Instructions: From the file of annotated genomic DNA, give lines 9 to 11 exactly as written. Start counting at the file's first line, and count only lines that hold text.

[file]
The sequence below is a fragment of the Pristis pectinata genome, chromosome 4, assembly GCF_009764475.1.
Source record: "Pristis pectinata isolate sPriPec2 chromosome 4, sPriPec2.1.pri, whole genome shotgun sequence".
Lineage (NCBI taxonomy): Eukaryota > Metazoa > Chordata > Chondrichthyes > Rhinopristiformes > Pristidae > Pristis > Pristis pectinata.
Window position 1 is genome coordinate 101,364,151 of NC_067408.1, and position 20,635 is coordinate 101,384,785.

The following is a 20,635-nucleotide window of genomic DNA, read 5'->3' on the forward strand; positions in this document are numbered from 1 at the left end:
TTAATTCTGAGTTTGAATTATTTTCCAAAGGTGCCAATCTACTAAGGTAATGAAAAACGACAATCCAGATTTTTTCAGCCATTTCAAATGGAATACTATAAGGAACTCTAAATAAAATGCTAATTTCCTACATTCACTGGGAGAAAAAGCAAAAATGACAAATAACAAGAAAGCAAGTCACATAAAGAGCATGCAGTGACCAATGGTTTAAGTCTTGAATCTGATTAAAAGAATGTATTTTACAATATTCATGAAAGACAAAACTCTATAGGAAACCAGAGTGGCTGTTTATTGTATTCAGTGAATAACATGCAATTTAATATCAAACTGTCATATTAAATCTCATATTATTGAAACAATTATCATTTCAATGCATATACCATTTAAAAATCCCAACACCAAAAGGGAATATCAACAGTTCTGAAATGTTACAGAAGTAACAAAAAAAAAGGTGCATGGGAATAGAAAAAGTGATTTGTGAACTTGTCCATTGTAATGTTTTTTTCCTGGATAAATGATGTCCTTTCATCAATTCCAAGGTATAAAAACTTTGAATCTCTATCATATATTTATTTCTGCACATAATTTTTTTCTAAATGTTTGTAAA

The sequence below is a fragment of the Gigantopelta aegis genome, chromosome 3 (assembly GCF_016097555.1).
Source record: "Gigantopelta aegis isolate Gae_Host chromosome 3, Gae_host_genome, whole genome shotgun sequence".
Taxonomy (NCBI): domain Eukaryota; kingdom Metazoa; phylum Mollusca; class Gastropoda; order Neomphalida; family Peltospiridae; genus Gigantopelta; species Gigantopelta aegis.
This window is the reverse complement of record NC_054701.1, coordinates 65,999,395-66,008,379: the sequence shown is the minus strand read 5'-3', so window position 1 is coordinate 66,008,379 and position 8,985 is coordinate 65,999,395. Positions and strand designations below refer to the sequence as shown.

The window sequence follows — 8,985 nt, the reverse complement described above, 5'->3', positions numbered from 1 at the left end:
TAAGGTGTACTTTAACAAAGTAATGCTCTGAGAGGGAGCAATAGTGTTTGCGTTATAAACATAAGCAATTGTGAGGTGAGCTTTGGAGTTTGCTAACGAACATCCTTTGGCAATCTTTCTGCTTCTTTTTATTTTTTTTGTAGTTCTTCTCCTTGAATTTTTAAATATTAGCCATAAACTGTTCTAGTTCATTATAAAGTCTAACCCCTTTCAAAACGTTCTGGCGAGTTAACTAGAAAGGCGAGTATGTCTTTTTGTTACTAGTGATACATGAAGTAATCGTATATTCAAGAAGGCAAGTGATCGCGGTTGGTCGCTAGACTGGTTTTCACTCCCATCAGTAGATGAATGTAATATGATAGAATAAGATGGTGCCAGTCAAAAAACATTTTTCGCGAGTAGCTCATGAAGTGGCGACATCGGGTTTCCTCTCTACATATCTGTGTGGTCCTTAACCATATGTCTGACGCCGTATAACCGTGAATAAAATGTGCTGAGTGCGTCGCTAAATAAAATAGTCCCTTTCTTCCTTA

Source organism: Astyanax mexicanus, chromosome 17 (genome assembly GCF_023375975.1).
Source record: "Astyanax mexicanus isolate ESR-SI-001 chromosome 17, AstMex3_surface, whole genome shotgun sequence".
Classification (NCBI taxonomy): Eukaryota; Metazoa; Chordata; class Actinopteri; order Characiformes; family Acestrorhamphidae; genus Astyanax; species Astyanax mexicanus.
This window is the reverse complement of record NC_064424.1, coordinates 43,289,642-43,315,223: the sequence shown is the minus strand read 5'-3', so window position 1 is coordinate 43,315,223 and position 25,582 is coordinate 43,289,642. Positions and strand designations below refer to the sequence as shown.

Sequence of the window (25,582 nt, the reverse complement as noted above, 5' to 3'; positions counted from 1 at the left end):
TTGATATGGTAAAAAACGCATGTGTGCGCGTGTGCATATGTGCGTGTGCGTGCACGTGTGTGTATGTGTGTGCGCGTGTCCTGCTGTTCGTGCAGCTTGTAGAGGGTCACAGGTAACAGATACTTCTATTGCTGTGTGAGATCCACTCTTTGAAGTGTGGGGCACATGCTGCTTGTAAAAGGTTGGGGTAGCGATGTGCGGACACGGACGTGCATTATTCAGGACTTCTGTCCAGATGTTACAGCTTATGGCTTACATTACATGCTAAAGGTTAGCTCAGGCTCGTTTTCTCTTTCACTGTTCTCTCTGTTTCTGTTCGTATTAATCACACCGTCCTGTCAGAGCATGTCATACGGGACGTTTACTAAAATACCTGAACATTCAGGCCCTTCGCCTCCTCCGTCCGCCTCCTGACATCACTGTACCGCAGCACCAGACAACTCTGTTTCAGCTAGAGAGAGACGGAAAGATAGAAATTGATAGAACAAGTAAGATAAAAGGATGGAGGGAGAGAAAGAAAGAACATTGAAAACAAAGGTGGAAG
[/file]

Taxonomy (NCBI): domain Eukaryota; kingdom Metazoa; phylum Mollusca; class Gastropoda; order Neomphalida; family Peltospiridae; genus Gigantopelta; species Gigantopelta aegis.
This window is the reverse complement of record NC_054701.1, coordinates 65,999,395-66,008,379: the sequence shown is the minus strand read 5'-3', so window position 1 is coordinate 66,008,379 and position 8,985 is coordinate 65,999,395. Positions and strand designations below refer to the sequence as shown.

The window sequence follows — 8,985 nt, the reverse complement described above, 5'->3', positions numbered from 1 at the left end: